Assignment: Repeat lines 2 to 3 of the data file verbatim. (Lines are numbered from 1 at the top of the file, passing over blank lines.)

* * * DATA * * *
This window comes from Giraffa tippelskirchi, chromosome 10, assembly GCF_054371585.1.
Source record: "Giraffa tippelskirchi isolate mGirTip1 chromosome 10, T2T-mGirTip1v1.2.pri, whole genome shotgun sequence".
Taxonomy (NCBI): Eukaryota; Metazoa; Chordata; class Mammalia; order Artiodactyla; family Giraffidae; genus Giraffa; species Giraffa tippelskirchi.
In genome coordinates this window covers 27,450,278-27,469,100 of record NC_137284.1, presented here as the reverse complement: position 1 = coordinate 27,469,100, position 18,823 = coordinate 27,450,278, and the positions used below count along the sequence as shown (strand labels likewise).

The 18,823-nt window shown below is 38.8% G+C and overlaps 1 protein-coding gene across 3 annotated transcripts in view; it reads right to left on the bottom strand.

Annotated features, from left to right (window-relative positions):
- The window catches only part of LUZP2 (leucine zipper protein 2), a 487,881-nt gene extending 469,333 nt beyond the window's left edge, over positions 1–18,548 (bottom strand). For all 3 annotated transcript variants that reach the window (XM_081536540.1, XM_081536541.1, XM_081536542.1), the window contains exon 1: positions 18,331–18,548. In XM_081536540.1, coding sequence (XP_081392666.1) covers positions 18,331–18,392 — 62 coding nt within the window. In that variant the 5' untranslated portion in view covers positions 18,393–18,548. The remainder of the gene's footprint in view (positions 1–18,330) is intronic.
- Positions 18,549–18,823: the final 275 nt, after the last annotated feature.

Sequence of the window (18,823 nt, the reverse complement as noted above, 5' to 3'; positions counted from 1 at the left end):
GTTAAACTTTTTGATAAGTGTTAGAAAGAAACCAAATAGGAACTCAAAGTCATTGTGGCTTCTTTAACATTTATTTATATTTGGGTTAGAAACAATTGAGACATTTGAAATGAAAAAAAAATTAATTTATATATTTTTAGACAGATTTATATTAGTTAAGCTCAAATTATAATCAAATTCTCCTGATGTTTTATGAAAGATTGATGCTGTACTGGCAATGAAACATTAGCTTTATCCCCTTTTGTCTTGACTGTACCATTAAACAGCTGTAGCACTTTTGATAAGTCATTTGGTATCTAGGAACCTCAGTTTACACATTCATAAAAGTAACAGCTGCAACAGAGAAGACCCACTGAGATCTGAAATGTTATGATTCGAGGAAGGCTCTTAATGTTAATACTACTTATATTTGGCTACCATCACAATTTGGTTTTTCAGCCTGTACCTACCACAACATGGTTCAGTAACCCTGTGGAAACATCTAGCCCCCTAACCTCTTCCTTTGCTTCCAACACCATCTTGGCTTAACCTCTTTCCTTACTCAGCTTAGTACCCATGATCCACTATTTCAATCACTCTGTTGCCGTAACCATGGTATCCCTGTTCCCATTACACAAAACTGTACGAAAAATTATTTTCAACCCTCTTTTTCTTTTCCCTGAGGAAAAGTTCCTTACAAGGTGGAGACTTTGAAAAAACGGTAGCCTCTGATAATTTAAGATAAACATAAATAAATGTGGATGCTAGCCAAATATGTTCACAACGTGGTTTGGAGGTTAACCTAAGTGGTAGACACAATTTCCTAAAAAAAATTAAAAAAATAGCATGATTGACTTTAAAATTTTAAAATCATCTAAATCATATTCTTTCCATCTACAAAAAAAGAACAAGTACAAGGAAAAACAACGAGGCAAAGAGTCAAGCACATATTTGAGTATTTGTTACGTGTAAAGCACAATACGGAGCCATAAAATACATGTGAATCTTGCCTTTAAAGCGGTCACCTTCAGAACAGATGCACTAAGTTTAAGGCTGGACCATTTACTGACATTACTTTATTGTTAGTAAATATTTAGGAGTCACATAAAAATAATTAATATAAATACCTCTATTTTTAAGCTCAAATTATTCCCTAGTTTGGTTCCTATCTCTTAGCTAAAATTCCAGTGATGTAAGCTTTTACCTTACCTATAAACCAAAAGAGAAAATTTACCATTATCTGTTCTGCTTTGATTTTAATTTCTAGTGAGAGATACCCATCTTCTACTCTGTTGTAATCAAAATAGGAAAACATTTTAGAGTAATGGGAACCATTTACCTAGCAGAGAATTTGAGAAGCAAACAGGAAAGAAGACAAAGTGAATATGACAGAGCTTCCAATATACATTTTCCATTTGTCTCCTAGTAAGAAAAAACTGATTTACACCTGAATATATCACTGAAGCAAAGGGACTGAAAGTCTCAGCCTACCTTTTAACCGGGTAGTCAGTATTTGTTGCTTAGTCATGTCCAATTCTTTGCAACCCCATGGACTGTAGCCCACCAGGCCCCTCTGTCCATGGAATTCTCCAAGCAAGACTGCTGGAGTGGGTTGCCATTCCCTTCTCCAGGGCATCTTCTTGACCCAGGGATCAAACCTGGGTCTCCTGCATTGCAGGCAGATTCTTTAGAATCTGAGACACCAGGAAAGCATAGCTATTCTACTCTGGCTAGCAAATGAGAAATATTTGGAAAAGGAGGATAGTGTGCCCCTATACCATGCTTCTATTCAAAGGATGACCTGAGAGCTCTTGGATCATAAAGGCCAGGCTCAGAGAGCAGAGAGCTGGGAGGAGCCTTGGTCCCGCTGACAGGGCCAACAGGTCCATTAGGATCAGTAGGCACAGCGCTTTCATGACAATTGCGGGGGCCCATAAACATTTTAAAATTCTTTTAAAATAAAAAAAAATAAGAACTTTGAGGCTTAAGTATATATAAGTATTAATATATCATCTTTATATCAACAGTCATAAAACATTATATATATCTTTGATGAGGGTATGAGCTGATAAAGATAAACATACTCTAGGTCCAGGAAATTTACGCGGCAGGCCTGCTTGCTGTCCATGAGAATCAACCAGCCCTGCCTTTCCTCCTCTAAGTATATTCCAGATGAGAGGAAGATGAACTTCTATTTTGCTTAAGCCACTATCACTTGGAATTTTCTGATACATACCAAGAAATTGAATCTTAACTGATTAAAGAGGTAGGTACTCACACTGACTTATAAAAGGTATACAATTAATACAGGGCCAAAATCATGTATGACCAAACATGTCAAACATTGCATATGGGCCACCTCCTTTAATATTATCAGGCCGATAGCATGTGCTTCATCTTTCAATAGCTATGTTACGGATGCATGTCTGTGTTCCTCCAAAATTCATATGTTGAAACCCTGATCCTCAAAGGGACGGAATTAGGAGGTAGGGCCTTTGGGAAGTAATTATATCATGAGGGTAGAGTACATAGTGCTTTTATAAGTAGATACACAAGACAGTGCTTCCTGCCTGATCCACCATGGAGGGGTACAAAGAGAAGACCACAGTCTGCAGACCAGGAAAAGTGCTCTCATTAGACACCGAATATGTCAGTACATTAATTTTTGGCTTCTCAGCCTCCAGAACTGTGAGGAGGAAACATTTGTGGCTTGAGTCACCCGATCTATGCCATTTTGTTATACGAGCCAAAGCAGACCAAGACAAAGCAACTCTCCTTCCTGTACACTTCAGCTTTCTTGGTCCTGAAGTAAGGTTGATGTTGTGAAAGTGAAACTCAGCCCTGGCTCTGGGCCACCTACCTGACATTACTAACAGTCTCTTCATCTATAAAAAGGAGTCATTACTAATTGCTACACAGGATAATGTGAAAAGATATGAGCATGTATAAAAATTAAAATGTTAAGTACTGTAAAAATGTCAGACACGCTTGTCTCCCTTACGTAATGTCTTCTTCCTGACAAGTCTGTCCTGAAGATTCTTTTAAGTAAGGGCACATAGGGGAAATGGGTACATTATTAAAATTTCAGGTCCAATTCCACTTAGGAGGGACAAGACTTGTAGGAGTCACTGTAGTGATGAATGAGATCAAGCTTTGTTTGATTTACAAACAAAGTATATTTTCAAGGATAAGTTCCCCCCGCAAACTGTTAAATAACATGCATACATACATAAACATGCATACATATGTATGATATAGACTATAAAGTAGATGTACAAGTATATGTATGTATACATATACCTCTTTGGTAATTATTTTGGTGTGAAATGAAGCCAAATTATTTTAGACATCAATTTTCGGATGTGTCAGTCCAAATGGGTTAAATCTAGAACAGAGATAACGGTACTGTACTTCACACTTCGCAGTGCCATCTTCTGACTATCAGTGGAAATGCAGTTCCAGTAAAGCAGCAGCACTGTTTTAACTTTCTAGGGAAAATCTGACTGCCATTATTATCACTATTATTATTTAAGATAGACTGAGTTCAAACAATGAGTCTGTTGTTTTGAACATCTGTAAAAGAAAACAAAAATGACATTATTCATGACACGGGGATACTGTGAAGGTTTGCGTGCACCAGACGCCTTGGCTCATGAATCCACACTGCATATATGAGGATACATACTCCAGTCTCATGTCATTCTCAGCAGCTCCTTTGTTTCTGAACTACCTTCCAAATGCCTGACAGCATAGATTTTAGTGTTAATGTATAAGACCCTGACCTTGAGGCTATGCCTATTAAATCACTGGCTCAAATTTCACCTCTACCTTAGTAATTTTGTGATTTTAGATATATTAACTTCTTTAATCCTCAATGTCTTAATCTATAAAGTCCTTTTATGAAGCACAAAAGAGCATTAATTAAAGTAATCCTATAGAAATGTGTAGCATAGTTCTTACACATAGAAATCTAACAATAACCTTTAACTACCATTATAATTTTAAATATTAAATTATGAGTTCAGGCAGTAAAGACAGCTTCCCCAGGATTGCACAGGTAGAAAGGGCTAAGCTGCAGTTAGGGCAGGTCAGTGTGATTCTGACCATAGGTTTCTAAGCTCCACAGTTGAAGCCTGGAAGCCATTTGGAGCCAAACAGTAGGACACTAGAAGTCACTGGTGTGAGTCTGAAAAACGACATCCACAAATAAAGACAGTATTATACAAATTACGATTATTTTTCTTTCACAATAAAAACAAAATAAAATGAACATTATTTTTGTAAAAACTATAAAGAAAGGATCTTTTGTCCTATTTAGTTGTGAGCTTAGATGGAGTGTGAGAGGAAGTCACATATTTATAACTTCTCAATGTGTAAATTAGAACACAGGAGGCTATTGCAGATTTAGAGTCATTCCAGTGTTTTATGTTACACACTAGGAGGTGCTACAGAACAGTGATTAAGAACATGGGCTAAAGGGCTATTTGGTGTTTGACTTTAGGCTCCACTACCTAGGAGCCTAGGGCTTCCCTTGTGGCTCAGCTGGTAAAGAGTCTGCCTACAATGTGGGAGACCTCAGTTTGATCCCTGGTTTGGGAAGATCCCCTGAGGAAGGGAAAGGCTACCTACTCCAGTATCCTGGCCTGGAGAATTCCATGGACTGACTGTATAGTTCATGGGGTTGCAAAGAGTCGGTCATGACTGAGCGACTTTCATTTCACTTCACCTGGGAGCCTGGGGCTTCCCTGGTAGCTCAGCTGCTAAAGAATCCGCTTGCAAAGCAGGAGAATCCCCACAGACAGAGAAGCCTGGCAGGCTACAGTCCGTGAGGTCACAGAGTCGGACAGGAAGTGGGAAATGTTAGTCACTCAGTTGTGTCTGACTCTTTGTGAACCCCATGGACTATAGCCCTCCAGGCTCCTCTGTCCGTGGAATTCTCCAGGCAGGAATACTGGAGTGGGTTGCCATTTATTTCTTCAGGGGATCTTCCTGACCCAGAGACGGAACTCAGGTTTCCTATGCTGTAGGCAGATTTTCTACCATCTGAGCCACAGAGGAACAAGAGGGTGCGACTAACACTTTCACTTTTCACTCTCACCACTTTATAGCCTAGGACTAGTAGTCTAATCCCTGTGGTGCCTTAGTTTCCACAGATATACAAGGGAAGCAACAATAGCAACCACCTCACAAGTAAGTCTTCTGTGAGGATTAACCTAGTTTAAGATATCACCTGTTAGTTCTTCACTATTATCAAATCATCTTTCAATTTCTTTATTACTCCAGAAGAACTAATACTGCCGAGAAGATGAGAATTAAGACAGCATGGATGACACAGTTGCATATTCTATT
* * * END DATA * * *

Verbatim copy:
Source record: "Giraffa tippelskirchi isolate mGirTip1 chromosome 10, T2T-mGirTip1v1.2.pri, whole genome shotgun sequence".
Taxonomy (NCBI): Eukaryota; Metazoa; Chordata; class Mammalia; order Artiodactyla; family Giraffidae; genus Giraffa; species Giraffa tippelskirchi.